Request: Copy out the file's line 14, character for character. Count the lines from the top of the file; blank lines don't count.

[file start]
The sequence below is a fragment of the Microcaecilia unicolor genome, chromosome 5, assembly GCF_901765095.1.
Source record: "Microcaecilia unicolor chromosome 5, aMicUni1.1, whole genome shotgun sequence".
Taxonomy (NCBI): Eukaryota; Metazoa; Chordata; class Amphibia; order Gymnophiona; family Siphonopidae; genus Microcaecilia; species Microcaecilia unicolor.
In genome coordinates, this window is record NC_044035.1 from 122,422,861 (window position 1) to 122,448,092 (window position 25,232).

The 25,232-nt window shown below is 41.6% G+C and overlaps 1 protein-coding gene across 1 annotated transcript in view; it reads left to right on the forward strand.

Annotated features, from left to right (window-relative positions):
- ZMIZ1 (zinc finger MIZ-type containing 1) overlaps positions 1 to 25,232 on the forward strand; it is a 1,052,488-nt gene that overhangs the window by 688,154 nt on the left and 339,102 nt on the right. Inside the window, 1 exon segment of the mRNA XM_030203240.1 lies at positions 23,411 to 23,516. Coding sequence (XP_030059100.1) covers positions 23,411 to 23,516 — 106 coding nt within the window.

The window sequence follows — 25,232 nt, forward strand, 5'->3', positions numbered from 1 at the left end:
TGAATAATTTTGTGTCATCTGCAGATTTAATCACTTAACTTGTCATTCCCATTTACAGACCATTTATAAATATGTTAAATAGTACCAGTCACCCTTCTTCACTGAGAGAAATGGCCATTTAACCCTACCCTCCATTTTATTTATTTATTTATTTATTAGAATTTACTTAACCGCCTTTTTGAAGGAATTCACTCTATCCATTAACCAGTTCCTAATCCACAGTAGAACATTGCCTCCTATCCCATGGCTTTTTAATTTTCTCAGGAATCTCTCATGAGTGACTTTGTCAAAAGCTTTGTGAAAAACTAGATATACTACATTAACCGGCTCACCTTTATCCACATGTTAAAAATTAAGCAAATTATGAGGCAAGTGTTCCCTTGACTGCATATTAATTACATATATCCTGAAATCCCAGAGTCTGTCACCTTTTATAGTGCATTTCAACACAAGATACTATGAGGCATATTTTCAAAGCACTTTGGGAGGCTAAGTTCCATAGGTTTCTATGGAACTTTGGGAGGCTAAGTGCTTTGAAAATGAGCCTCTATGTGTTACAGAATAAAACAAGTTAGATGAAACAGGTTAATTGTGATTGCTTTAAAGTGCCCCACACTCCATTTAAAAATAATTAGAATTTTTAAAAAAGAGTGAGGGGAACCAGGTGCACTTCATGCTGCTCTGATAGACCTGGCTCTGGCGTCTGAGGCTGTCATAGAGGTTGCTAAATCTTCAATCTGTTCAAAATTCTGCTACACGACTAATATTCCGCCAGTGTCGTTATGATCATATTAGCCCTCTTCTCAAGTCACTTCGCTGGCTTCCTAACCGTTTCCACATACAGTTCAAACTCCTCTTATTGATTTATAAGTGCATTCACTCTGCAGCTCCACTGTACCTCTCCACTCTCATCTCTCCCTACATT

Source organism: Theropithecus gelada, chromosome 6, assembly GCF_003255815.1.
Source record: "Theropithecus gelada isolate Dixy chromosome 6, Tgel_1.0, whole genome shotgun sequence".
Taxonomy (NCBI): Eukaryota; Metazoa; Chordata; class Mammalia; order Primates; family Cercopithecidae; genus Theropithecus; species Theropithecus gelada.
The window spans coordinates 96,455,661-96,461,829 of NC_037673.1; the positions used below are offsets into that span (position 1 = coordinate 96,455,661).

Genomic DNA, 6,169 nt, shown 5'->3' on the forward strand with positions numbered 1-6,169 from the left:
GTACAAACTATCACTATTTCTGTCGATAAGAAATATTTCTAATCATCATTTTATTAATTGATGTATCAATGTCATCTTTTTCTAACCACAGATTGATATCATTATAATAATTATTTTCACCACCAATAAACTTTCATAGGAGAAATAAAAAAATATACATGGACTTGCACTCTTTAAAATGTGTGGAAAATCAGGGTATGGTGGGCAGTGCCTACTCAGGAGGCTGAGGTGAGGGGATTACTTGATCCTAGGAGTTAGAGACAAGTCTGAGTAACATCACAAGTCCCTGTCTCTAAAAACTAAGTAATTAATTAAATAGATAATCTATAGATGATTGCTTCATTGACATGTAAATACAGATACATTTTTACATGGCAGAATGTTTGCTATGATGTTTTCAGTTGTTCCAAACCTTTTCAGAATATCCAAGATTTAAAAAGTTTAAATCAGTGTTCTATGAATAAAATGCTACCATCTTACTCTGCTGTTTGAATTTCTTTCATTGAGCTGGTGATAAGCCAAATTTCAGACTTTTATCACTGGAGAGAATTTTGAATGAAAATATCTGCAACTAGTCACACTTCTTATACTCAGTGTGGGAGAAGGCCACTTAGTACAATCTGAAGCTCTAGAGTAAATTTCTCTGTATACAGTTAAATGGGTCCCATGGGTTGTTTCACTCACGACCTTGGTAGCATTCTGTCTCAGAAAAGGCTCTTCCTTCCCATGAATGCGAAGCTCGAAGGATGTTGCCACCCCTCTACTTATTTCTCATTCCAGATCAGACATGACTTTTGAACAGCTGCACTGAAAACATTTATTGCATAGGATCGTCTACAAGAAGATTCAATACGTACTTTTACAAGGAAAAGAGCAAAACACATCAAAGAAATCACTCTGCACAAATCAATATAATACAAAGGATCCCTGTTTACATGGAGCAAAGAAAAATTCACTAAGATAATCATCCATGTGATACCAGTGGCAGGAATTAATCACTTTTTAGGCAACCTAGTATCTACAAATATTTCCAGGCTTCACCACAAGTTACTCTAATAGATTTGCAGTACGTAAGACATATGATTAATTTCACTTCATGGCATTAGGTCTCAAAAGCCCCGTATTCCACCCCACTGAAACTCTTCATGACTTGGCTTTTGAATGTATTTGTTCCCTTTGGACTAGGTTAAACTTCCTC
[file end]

Genomic DNA, 6,169 nt, shown 5'->3' on the forward strand with positions numbered 1-6,169 from the left: